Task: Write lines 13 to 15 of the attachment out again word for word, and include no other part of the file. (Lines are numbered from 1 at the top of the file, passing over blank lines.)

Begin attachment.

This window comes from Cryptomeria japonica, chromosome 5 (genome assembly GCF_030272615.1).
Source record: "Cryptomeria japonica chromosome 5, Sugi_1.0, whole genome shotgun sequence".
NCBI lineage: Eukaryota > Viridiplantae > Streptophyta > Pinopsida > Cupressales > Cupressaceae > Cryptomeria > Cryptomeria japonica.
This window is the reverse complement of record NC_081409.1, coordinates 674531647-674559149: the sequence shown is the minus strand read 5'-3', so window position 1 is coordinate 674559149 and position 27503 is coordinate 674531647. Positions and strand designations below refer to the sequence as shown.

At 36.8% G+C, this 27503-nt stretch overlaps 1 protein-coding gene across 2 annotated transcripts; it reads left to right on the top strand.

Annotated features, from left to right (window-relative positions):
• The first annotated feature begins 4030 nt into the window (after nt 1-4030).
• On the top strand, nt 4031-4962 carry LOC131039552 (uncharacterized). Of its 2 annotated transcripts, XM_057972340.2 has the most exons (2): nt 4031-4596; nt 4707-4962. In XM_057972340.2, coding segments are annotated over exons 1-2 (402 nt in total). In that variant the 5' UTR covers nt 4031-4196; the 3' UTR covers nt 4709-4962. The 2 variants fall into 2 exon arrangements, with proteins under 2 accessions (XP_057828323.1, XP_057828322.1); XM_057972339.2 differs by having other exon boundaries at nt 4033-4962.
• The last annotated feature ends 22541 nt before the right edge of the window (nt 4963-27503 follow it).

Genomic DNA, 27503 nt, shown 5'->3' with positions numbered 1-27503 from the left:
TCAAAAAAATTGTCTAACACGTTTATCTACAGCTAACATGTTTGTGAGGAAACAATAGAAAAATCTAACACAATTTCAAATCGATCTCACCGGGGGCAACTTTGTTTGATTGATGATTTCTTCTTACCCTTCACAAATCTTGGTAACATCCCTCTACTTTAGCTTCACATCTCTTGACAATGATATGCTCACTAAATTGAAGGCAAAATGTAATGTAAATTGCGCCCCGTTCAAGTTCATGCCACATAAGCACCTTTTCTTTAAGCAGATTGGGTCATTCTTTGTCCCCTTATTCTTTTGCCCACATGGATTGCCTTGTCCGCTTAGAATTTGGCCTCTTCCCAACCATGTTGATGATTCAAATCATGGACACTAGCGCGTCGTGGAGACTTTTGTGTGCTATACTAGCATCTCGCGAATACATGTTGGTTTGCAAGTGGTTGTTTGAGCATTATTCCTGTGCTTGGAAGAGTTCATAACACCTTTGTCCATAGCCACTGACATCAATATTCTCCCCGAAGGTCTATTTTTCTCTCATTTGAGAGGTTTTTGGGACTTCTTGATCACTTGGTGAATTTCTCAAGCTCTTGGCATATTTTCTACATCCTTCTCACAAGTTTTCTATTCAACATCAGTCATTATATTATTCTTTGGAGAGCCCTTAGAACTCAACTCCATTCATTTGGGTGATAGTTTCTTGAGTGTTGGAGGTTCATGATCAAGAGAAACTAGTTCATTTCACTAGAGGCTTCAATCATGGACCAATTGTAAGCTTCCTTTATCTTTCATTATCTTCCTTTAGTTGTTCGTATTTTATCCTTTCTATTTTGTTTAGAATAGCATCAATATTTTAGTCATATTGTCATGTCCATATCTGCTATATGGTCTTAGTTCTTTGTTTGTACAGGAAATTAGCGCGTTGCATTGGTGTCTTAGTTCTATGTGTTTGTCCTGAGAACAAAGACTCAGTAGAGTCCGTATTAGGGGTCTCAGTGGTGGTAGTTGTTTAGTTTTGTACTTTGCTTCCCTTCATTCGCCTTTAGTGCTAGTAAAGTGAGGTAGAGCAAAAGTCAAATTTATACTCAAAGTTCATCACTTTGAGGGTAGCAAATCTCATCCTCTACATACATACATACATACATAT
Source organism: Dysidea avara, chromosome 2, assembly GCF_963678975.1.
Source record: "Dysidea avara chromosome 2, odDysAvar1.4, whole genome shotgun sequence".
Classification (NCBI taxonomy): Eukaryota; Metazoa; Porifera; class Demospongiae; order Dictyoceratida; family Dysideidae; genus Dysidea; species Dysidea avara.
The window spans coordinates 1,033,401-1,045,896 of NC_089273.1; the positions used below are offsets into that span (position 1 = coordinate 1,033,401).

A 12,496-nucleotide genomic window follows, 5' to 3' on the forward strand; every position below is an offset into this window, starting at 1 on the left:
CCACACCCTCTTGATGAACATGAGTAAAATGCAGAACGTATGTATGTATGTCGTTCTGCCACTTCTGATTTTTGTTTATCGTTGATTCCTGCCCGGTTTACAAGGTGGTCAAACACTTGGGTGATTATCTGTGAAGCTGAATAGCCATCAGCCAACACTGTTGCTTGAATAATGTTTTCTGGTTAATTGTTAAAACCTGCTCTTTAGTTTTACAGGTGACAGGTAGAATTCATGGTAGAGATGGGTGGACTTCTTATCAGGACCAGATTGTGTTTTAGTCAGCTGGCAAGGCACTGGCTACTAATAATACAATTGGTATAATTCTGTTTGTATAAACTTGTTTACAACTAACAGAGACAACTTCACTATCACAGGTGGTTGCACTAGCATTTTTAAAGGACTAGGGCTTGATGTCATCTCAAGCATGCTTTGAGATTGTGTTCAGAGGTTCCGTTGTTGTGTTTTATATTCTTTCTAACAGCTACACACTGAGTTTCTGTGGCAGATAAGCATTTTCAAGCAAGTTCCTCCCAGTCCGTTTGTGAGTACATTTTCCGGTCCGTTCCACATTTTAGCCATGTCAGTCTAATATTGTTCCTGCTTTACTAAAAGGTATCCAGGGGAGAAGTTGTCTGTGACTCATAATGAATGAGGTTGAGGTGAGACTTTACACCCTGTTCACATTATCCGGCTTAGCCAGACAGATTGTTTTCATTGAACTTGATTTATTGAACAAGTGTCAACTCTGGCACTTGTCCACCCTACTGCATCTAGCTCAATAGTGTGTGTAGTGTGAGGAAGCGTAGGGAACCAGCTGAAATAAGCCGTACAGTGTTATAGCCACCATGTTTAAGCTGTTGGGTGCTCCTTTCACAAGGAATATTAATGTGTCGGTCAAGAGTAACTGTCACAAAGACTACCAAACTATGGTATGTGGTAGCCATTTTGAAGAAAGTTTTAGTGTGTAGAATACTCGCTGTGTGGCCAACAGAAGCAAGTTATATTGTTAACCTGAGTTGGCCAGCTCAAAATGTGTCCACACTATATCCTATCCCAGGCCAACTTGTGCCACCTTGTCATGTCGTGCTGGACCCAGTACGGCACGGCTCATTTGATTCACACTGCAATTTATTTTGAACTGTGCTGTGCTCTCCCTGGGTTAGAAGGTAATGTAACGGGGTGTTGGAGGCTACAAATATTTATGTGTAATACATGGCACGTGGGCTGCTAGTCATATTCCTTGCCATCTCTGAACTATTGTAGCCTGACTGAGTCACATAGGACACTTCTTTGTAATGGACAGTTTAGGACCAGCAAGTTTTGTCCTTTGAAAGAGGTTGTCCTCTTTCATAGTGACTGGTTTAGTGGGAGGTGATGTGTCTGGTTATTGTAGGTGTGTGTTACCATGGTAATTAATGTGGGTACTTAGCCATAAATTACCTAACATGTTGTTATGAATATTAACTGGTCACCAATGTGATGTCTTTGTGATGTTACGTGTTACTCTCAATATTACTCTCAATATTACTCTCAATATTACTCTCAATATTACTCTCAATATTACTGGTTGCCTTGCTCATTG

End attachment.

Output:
Source record: "Dysidea avara chromosome 2, odDysAvar1.4, whole genome shotgun sequence".
Classification (NCBI taxonomy): Eukaryota; Metazoa; Porifera; class Demospongiae; order Dictyoceratida; family Dysideidae; genus Dysidea; species Dysidea avara.
The window spans coordinates 1,033,401-1,045,896 of NC_089273.1; the positions used below are offsets into that span (position 1 = coordinate 1,033,401).